by Guy Page
A recount held in North Hero Friday confirmed the election of Republicans Leland and Michael Morgan to the two seats in the Grand Isle – West Milton House districts.
The recount was requested by Rep. and House Speaker Mitzi Johnson, who trailed by 20 votes in the Election Night tally. Friday, 12 court-appointed vote counters – six Democrats, six Republicans – recounted all the votes by hand. Rep. Johnson lost one vote in the recount, leaving her 21 behind in the final tally.
Johnson conceded before a second recount required by the Town Clerk because the recount showed a one vote difference with the voting machine tally, according to one participant. But the second recount went forward regardless. “The initial recounts resulted in Mike actually picking up an additional …votes over Johnson, but Grand Isle’s tabulator total of ballots did not match the hand count so it is being recounted again. Shouldn’t make a difference. Johnson even conceded but that clerk insisted to recount because the number was off.”
Johnson, an 18-year House veteran, is among the six Democratic or Progressive House members highly ranked by Planned Parenthood whose seats were “flipped” by voters in favor of Republicans Nov. 3. The same six House members also supported the Global Warming Solutions Act.
They are: Johnson and Reps. Robin Chesnut-Tangerman (P-Middletown Springs), Dave Potter (D-Rutland-2), Carl Demrow (D-Orange-Caledonia), Charen Fegard (D-Berkshire) and Chip Conquest (D-Newbury). All but Conquest, who did not seek re-election, lost to Republicans in the Nov. 4 general election.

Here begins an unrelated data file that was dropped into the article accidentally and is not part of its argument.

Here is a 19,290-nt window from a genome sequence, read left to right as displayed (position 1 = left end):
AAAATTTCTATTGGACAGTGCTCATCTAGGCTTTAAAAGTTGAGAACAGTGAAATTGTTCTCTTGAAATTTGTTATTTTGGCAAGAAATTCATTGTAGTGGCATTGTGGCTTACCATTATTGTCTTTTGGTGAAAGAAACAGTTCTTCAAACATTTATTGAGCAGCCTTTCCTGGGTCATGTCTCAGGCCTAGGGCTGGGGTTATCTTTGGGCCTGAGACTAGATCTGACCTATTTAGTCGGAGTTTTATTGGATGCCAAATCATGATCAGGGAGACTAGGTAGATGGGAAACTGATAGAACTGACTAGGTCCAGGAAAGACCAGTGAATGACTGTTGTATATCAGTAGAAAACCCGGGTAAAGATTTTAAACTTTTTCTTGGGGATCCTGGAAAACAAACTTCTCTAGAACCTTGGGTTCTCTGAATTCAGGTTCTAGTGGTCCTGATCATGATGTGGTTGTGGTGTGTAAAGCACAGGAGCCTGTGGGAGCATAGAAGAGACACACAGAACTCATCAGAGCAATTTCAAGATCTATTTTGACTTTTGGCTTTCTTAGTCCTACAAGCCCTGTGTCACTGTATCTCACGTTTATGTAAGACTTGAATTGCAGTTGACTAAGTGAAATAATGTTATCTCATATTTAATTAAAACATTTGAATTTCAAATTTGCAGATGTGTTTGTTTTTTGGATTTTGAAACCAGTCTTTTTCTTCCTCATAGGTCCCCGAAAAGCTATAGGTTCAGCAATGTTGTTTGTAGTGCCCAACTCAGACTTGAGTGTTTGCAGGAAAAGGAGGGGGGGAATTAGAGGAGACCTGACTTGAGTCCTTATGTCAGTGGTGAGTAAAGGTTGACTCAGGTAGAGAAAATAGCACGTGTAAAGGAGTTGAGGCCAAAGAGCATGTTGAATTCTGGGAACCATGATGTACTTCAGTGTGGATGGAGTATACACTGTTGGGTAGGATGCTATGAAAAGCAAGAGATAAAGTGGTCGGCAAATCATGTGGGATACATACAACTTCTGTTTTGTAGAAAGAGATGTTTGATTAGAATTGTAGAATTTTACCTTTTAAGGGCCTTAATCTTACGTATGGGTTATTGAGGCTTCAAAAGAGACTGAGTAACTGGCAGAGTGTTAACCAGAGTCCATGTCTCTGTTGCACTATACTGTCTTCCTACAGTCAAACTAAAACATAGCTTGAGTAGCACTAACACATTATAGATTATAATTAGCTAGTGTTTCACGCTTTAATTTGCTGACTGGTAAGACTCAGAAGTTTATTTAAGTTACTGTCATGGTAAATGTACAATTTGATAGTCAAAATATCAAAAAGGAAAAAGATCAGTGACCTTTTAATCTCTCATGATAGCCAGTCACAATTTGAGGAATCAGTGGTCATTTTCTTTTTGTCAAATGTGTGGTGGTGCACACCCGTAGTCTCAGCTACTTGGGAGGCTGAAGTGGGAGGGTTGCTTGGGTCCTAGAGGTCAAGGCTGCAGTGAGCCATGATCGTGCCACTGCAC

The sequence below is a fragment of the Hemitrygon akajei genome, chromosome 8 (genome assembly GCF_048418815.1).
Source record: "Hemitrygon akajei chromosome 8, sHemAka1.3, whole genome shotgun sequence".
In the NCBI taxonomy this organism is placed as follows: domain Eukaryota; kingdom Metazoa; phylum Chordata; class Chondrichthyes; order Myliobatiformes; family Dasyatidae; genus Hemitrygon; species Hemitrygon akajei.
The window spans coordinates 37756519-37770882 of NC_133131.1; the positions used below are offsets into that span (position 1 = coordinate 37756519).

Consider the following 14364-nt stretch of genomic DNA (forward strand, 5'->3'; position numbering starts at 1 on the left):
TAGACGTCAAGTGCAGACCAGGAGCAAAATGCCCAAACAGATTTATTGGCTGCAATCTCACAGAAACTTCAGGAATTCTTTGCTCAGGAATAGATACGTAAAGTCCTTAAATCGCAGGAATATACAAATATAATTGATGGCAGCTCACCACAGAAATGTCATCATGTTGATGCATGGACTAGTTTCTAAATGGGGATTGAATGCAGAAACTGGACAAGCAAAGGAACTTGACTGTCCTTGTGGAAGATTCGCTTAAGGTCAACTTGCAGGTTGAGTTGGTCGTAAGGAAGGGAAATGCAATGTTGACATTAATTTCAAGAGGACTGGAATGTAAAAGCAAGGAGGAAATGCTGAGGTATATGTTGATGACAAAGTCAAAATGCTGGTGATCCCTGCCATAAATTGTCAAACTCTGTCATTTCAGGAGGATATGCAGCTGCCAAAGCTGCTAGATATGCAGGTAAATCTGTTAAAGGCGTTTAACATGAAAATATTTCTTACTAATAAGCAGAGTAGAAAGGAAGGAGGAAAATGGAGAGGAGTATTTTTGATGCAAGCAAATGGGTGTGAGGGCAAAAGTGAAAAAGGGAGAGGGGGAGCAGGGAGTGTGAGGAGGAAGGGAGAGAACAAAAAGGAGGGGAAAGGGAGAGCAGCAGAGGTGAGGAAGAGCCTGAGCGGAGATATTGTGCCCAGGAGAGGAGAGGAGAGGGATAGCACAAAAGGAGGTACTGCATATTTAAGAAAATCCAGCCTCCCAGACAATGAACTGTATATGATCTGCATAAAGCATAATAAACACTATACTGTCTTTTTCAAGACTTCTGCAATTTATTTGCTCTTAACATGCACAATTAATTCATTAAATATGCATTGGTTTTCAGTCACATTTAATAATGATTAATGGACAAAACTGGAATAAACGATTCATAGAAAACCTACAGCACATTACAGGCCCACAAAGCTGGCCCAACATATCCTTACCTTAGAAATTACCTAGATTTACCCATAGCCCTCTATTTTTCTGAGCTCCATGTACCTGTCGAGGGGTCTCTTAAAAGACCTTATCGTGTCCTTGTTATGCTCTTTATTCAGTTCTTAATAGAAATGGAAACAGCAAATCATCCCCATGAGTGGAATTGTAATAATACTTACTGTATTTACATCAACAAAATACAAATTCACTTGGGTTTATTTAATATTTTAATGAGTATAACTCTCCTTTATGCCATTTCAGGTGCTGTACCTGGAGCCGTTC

As a consequence, the Democratic/Progressive majority has lots its ability to override a gubernatorial veto without help from at least one independent. Legislative redistricting is just one of the likely highly partisan, important issues in the upcoming session for which the veto override will not be guaranteed.
Newly-elected Rep. Michael Morgan – nephew to incumbent Leland Morgan – echoed the concern about the Global Warming Solutions Act when asked Friday by WPTZ to explain why he won this year after losing by 150 votes in 2018. “Some of the things they felt were very radical agendas coming from Montpelier, a loss of balance there,” Morgan said. “Things (had become) too extreme in one direction there politically.”
Johnson accepted the voters’ decision gracefully. “If that means I lose my election because more people have come out to vote, I am very happy to graciously accept that and make sure the will of the people is done in Vermont,” Johnson told WPTZ.
- Vermont media vie for advertising in Senate committee today
- Learn about Prop 5 at tomorrow’s Rally for Life
- Order at-home antigen tests online, Scott urges
- Statewide mask mandate dead: news report
- Bill increases daily board/commission pay from $50 to $125